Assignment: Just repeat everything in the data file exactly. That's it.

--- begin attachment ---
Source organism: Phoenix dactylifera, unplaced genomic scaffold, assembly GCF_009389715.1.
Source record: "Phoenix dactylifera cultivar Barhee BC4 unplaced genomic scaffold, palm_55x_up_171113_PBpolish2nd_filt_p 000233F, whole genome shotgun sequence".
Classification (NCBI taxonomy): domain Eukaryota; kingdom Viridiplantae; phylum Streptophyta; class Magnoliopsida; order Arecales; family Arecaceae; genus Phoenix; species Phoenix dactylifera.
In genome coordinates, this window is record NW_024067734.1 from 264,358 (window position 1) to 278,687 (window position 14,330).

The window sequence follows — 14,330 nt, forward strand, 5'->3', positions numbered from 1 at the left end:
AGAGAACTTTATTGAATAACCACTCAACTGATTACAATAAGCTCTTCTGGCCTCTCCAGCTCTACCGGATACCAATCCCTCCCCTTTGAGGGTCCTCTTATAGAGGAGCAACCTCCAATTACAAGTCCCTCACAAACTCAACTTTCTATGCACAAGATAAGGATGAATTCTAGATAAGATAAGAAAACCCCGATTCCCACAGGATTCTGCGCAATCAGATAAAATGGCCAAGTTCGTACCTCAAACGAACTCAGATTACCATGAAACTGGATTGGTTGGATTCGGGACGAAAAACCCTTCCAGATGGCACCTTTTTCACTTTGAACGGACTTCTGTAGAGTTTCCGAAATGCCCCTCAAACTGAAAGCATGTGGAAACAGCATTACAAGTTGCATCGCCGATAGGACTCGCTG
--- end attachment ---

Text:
Source organism: Phoenix dactylifera, unplaced genomic scaffold, assembly GCF_009389715.1.
Source record: "Phoenix dactylifera cultivar Barhee BC4 unplaced genomic scaffold, palm_55x_up_171113_PBpolish2nd_filt_p 000233F, whole genome shotgun sequence".
Classification (NCBI taxonomy): domain Eukaryota; kingdom Viridiplantae; phylum Streptophyta; class Magnoliopsida; order Arecales; family Arecaceae; genus Phoenix; species Phoenix dactylifera.
In genome coordinates, this window is record NW_024067734.1 from 264,358 (window position 1) to 278,687 (window position 14,330).

The window sequence follows — 14,330 nt, forward strand, 5'->3', positions numbered from 1 at the left end:
AGAGAACTTTATTGAATAACCACTCAACTGATTACAATAAGCTCTTCTGGCCTCTCCAGCTCTACCGGATACCAATCCCTCCCCTTTGAGGGTCCTCTTATAGAGGAGCAACCTCCAATTACAAGTCCCTCACAAACTCAACTTTCTATGCACAAGATAAGGATGAATTCTAGATAAGATAAGAAAACCCCGATTCCCACAGGATTCTGCGCAATCAGATAAAATGGCCAAGTTCGTACCTCAAACGAACTCAGATTACCATGAAACTGGATTGGTTGGATTCGGGACGAAAAACCCTTCCAGATGGCACCTTTTTCACTTTGAACGGACTTCTGTAGAGTTTCCGAAATGCCCCTCAAACTGAAAGCATGTGGAAACAGCATTACAAGTTGCATCGCCGATAGGACTCGCTG